This includes paying out huge sums of money, or going into a form of indentured slavery, to a variety of unscrupulous people willing to prey on the misfortunes of others. Placing their lives in the hands of people who think of them as nothing more than cargo, they are packed into trucks, and sped across the desert in the dead of night in the hopes of outrunning border patrols and vanishing into the anonymity of big cities.
Here they live a kind of half life at the mercy of their “benefactors” who, with a phone call, could have them deported. They have traded abject poverty for a false hope and a dashed dream of prosperity. One nightmare is supplanted by another as they struggle to get by in an alien world, on subsistence wages and no hope of ever bettering themselves or their children.
Districts and counties throughout the border states are struggling to find solutions to the problems these smuggling rings are causing in their areas. One such attempt is the Southwest Conference on Illegal Immigration, Border Security and Crime. The conference is sponsored by the Maricopa County Attorney’s Office (MCAO) and is open to law enforcement officials and the general public.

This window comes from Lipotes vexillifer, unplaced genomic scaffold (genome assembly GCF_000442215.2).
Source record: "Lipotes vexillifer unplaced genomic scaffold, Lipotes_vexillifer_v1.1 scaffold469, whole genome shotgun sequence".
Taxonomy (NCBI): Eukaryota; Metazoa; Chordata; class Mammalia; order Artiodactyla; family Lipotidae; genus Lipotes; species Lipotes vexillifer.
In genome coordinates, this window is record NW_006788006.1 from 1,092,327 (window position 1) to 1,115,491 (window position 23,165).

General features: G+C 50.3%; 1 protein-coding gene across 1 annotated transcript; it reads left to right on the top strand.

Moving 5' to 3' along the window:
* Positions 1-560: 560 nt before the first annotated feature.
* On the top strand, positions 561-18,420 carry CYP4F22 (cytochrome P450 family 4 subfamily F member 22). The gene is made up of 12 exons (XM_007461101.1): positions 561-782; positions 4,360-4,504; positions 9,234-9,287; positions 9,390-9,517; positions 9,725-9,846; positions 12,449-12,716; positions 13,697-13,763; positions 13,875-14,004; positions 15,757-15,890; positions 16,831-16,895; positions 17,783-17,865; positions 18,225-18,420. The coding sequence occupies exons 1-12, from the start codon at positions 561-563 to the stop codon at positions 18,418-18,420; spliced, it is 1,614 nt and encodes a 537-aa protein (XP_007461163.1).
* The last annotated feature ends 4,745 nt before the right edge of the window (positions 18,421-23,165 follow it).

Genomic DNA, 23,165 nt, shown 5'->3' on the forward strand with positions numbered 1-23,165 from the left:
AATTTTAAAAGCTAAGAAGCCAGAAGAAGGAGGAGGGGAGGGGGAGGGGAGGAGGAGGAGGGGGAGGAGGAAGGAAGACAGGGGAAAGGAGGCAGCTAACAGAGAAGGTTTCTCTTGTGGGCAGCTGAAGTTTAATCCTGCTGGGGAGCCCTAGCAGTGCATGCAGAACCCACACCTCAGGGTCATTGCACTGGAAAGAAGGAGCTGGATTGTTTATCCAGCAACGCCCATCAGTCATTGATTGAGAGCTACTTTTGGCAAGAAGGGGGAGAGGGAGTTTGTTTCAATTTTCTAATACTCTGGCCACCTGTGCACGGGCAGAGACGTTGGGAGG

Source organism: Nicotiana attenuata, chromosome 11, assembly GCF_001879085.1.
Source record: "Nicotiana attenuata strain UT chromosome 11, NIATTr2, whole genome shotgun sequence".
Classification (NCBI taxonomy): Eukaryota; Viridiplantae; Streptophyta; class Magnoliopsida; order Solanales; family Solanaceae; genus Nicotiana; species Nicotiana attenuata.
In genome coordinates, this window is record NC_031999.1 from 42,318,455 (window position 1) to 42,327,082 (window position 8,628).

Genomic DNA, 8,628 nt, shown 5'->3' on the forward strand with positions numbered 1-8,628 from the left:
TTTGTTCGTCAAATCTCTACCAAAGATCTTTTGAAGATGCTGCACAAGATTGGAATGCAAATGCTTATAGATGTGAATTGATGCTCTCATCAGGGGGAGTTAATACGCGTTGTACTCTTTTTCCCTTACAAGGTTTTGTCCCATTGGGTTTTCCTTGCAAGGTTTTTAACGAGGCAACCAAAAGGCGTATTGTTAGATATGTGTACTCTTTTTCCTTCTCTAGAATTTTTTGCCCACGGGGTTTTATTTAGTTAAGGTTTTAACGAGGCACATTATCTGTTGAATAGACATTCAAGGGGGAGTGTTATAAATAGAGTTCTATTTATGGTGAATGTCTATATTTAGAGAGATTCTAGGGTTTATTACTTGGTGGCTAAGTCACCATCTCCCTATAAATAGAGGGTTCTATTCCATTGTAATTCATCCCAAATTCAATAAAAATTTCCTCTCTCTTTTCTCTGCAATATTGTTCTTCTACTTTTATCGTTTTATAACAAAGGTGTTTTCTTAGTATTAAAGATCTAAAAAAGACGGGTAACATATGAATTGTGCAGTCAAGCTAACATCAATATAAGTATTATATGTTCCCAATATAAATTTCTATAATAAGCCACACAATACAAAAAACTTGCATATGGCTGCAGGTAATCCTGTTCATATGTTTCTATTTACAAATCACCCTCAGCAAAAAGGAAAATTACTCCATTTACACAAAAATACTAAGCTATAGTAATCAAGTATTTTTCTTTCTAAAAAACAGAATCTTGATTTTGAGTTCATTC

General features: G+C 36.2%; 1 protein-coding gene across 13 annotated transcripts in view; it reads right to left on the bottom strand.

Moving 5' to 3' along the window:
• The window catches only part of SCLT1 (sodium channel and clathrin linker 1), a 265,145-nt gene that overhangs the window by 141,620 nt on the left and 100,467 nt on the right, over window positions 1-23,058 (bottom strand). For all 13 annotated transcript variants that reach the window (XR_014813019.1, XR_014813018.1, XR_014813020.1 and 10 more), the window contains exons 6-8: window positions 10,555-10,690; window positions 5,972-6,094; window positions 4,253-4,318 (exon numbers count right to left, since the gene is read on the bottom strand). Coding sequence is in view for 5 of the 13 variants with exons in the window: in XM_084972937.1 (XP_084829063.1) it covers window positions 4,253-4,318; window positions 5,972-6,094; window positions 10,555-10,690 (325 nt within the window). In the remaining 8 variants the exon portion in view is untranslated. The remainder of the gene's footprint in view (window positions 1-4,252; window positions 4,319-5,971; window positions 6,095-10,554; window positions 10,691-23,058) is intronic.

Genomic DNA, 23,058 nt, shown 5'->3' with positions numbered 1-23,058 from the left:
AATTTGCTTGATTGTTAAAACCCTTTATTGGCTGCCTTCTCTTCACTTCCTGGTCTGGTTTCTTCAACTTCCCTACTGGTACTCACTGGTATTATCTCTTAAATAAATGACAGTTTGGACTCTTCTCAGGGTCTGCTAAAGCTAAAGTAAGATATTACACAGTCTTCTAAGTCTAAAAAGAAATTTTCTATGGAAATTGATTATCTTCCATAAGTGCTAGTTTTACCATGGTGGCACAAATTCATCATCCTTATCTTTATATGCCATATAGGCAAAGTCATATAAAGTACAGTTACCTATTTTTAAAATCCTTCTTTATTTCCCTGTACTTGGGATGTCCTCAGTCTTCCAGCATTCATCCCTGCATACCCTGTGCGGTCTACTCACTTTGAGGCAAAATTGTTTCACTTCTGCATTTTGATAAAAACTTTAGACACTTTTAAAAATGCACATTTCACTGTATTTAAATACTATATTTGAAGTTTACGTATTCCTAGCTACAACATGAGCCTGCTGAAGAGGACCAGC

The Southwest Conference on Illegal Immigration, Border Security and Crime will discuss the problems related to illegal immigration and public safety and other related concerns critical to the citizens of this region. Conference aims as cited in their brochure
The brochure goes on to list the topics of discussion for the conference: effects of illegal immigration on state and communities, effects of illegal immigration on public safety, improving border security, employer sanctions – what is to be done, and that great catchall category of ‘many more’. I guess these topics make sense when one considers who’s hosting the event, but I wonder what they actually have to do with immigration policy.
The very title of the conference had filled me with misgivings, which increased when I read the topics for discussion. In fairness, I thought, the people organizing it are concerned with law enforcement, so their focus would be on the issues that most directly impact their office. It was only when I read through their list of highlighted speakers that I realized it was another attempt to sell the idea of fortress America to attendees.
From Congressman Tom Tancredo, pundit Mark Krikorian, and journalists John Leo, John Fund, and Stephen Moore to the minor speakers, they are all proponents of the ‘less equals more’ school of immigration. True, they have issued token invitations to two folks from dissenting camps, but they have yet to confirm. It will be interesting to see it they decide to show.